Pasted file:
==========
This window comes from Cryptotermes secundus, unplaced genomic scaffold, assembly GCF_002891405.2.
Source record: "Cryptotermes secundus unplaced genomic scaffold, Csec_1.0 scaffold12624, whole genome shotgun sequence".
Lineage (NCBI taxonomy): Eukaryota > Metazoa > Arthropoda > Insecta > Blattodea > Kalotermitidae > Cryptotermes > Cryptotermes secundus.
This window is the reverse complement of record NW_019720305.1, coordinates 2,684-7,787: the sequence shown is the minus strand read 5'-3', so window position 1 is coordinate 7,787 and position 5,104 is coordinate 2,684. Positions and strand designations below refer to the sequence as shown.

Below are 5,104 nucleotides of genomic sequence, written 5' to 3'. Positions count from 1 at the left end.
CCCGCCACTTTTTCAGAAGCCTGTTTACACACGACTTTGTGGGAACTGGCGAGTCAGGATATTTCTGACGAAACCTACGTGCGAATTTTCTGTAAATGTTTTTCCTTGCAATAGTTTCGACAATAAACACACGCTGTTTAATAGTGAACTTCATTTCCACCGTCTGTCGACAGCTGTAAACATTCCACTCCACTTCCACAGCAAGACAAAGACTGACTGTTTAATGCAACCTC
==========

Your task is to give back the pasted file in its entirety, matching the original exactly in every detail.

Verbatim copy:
This window comes from Cryptotermes secundus, unplaced genomic scaffold, assembly GCF_002891405.2.
Source record: "Cryptotermes secundus unplaced genomic scaffold, Csec_1.0 scaffold12624, whole genome shotgun sequence".
Lineage (NCBI taxonomy): Eukaryota > Metazoa > Arthropoda > Insecta > Blattodea > Kalotermitidae > Cryptotermes > Cryptotermes secundus.
This window is the reverse complement of record NW_019720305.1, coordinates 2,684-7,787: the sequence shown is the minus strand read 5'-3', so window position 1 is coordinate 7,787 and position 5,104 is coordinate 2,684. Positions and strand designations below refer to the sequence as shown.

Below are 5,104 nucleotides of genomic sequence, written 5' to 3'. Positions count from 1 at the left end.
CCCGCCACTTTTTCAGAAGCCTGTTTACACACGACTTTGTGGGAACTGGCGAGTCAGGATATTTCTGACGAAACCTACGTGCGAATTTTCTGTAAATGTTTTTCCTTGCAATAGTTTCGACAATAAACACACGCTGTTTAATAGTGAACTTCATTTCCACCGTCTGTCGACAGCTGTAAACATTCCACTCCACTTCCACAGCAAGACAAAGACTGACTGTTTAATGCAACCTC